National Partners [Proposed but Unconfirmed]
Prime Minister’s Youth Council
Government of Canada: Social Development, Employment, Workforce Development and Labour
Business, Industry and Labour:
Canadian Chamber of Commerce
Business Council of Canada
Canadian Federation of Independent Businesses
Scouts/Guides of Canada
Big Brothers/Big Sisters
Previous pan-Canadian Projects led by the CTC Team:
Canada Prospects - Perspectives Canadiennes From 1990 to 2003 all provinces and territories collaborated in developing and distributing an annual labour market information tabloid. The stages were as follows:
Representatives of all provinces met to agree on a common annual theme appropriate for students and young adults across Canada (i.e., Me Inc., Build The Life You Want, etc.)
Each province created at least one engaging article addressing the agreed theme.
The project team merged the articles into tabloid format, added an insert with national labour market information on 250-300 in-demand occupations, such as key tasks, education/training required, wages, outlook, etc., and translated all content.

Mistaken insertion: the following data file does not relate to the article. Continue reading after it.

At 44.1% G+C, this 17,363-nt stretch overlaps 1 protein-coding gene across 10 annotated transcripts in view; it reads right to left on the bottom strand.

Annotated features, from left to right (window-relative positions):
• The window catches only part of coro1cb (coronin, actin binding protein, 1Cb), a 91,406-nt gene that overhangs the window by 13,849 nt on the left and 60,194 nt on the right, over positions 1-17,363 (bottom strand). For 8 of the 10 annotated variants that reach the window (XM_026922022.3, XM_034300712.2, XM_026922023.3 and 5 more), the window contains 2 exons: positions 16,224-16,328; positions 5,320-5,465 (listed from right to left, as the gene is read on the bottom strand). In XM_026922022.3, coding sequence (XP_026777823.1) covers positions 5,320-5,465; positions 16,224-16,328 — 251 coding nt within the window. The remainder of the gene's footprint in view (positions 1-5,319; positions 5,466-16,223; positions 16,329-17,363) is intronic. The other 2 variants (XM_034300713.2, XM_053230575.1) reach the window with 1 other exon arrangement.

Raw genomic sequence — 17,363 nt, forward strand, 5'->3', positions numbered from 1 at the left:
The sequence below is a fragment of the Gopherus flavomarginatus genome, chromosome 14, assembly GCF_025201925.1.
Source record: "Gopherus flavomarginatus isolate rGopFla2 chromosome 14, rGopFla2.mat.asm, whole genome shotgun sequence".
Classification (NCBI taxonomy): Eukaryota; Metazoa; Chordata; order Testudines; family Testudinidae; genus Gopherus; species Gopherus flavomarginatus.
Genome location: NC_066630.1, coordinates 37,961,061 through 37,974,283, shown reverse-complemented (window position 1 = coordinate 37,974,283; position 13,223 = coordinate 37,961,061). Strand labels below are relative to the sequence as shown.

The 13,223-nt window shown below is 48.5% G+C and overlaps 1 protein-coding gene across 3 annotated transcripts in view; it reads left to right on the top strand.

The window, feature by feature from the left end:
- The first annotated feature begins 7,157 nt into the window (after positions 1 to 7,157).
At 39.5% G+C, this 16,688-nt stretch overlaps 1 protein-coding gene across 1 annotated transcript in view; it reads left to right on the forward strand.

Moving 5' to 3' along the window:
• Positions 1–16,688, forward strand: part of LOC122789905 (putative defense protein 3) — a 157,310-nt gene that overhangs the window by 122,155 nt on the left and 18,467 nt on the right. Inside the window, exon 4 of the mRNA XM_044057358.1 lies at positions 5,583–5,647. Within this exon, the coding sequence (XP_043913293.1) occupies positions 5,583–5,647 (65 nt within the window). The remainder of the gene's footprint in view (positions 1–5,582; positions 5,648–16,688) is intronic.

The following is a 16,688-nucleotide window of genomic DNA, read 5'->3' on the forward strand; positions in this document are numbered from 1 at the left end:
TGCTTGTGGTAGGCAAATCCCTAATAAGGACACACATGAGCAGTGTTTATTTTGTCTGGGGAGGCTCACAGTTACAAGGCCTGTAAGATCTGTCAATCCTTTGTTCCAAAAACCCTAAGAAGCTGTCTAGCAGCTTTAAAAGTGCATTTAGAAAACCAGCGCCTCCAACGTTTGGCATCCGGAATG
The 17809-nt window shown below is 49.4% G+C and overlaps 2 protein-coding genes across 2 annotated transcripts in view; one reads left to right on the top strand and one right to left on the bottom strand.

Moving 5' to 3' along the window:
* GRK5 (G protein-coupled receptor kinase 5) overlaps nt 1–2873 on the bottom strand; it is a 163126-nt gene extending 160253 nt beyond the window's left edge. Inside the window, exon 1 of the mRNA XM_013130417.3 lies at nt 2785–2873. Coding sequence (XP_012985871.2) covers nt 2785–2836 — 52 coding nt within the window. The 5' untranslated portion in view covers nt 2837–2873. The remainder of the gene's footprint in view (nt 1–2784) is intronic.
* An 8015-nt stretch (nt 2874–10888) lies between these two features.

A digital master was provided to provinces wishing to localize content. They would print and distribute their own editions, with more local stories, initiatives and contacts, and localized LMI to secondary and post-secondary schools, and employment centres (i.e., Ontario Prospects, Manitoba Prospects, Perspectives Nouveau-Brunswick, etc.).
Some provinces distributed the national edition, Canada Prospects/Perspectives Canadiennes.
Over 15 million copies of provincial and national editions were distributed over a 15-year period to classrooms across Canada.
25 years after the first Canada Prospects editions were printed Saskatchewan still produces Relevance (formerly SK Prospects) annually.
Blueprint for Life/Work Designs The Blueprint for Life/Work Designs is Canada’s common language framework of learning outcomes needed by Canadians of all ages to self-reliantly manage their careers. Its genesis was the National Career Development Guidelines (NCDGs) created by the National Occupational Information Coordinating Committee/State Occupational Information Coordinating Committees (NOICC/SOICC) in the U.S. The stages of this project were:
Career consultants from provincial departments of education and advanced education, labour, social development, and relevant professional associations were convened to agree on specifications for the Canadian Blueprint.